It quickly became clear that anyone who supported Trump (to be clear, I am not a fan) should be shamed and ostracized. If they were a family member, disowned. In fact, coming out as anything other than anti-Trump could end your career, get you kicked out of your mommy group or land you on the wrong side of a virtual mob.
Like most Americans, I was suddenly playing catch-up. Speech is violence, capitalism and democracy are oppressive, critical thinking is ‘fence-sitting’.
If you try nuance or engage in ‘wrong-think’ on sacred issues, you won’t just get into a tiff with the neighbors; now there’s every chance you will have your personal life dragged into the public square in order to shame you into obscurity. The days of buffet-style politics are no longer allowed. You either check all the boxes of the ‘good’ party, or you belong to the ‘bad’ one. When I dared to push back by writing articles, I was struck by how quickly the left rejected me. Millions noticed this too: they watched in stunned silence as leftists demanded books be censored, scrutinized language and called anyone who disagreed a Nazi.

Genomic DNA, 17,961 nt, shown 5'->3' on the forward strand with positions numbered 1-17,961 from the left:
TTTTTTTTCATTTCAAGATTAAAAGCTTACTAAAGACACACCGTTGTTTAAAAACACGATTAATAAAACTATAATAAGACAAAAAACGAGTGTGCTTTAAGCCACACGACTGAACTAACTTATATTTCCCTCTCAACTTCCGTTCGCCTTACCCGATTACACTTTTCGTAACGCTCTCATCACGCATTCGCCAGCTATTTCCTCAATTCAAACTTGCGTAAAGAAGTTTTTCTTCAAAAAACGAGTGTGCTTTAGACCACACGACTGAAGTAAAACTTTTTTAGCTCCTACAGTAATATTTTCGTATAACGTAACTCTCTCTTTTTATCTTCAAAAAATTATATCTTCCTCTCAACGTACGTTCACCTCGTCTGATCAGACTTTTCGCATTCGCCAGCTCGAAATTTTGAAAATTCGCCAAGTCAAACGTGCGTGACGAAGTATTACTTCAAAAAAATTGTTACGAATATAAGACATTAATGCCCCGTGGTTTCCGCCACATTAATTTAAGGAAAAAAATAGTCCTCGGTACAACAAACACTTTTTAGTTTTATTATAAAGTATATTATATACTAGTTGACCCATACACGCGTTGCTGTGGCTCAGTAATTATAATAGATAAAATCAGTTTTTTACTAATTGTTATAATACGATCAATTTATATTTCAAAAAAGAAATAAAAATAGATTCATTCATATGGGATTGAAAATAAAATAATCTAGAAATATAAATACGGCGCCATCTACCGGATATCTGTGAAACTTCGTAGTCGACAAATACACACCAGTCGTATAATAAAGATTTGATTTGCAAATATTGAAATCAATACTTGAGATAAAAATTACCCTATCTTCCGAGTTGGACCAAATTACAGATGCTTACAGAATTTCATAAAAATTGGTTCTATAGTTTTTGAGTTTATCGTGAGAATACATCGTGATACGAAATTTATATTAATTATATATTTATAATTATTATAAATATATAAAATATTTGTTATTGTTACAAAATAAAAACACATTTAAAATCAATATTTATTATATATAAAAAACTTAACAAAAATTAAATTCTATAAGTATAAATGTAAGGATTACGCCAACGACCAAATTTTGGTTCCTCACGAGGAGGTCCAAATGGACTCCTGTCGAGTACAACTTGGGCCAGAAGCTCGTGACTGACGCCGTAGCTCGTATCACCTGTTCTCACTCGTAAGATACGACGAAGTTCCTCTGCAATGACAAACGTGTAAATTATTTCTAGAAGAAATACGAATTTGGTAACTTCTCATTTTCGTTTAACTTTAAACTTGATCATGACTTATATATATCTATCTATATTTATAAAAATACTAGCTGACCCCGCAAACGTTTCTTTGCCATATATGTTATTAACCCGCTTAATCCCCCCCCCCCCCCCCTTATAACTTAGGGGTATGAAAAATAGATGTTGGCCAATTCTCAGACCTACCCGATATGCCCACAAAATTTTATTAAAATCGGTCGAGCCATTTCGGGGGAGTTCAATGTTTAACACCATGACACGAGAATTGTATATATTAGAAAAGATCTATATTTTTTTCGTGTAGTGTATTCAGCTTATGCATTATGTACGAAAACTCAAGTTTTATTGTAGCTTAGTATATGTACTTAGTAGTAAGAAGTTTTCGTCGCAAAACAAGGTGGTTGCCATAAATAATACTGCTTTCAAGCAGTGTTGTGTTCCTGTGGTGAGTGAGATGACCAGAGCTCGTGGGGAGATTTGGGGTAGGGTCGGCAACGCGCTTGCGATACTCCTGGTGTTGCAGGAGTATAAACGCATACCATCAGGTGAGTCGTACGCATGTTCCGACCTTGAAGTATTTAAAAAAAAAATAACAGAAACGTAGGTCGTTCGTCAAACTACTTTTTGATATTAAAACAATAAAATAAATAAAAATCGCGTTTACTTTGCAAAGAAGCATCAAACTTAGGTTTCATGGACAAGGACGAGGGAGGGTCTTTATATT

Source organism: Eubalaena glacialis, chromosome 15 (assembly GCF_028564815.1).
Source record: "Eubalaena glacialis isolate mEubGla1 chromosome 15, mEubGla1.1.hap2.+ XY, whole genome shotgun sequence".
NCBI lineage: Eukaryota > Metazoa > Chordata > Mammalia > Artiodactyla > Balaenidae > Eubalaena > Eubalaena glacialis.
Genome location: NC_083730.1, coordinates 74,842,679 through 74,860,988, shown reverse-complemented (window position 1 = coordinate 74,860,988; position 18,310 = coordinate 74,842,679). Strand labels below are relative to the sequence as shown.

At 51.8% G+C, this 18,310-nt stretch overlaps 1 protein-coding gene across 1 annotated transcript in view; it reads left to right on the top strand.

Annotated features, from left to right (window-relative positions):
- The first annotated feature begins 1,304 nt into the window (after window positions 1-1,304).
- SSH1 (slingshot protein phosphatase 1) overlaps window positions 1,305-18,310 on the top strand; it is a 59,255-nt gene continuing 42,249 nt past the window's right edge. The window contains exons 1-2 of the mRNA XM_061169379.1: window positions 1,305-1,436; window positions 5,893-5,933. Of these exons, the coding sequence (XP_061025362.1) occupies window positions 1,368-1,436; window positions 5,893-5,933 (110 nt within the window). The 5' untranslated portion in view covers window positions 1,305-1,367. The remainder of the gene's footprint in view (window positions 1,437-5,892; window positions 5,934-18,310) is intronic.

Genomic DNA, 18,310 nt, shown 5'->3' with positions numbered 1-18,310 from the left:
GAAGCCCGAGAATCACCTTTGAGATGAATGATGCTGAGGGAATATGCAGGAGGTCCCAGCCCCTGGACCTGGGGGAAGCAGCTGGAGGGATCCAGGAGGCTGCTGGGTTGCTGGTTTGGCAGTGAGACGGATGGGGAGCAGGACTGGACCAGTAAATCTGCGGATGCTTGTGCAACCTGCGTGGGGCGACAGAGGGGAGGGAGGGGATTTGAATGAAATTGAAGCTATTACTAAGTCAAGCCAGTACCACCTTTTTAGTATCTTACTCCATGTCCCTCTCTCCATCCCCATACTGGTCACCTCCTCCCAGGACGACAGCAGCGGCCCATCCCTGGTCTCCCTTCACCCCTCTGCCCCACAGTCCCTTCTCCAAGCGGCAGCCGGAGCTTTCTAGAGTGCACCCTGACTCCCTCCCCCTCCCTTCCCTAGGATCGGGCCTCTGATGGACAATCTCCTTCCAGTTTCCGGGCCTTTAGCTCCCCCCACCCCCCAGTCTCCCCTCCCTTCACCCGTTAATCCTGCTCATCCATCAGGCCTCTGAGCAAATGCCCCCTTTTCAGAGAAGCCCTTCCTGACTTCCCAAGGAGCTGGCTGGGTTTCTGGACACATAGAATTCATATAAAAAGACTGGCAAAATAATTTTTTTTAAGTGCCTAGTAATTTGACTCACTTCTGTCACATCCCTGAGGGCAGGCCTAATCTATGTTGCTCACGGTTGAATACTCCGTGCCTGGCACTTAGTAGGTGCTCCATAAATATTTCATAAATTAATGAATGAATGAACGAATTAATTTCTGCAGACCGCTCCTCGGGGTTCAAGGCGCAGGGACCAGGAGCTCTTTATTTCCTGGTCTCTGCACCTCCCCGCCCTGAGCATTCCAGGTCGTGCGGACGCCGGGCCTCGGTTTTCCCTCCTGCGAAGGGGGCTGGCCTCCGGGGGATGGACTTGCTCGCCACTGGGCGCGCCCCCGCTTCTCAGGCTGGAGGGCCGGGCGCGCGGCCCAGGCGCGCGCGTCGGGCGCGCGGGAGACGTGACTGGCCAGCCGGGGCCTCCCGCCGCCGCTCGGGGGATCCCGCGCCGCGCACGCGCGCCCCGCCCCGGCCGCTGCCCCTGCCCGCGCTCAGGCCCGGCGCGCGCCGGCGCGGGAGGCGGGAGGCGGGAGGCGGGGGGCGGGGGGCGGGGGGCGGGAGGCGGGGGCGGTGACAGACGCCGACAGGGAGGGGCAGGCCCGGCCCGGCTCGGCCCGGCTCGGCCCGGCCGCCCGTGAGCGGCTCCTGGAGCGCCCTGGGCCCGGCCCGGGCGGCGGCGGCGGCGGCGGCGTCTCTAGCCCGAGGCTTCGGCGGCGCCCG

Flash forward three years into a Trump administration and instead of learning from mistakes, the loudest members of the party are heading for the same brick wall. At this point the 2020 Democratic platform feels like a barely veiled threat: ‘Vote for us or you’re racist.’
The progressive push to fully embody the promise made in the Declaration of Independence that ‘all men are created equal’ used to feel aspirational and attainable. Now, the open-mindedness and tolerance that attracted me to the Democratic party seems like a thing of the past. Gone is the party that stood in direct opposition to the rigid moralizing of conservatism.
In its place is a movement that feels less about liberation and more about obedience. Progressivism is no longer interested in ideological diversity and instead demands rigid adherence to dogma. Dare to defy and risk being, as we say on Twitter, ‘canceled’.
When a movement is no longer open to dissent, the movement is dead. It is no longer a living, breathing dialogue. It’s a cult.
Like it or not, I’m a canary in the coal-mine. If I, a citizen of the Republic of California, have been abandoned in the center, how many people are there in Ohio? Or Florida? Or Wisconsin? I guarantee a lot more than the polls currently reflect, and a lot more than Democrats can perceive from their liberal bubble. You can’t bully people into voting the way you like and then when they push back imply they are racist and say good riddance — not if you want to survive.
So Democrats, please stop with this nonsense that people like me have left you, as you endlessly tell me on Twitter. You pushed us away. Offer us a compelling vision of the future based on the strength of your ideas and policies. If you can’t, maybe you don’t deserve to win.
This article is in The Spectator’s October 2019 US edition.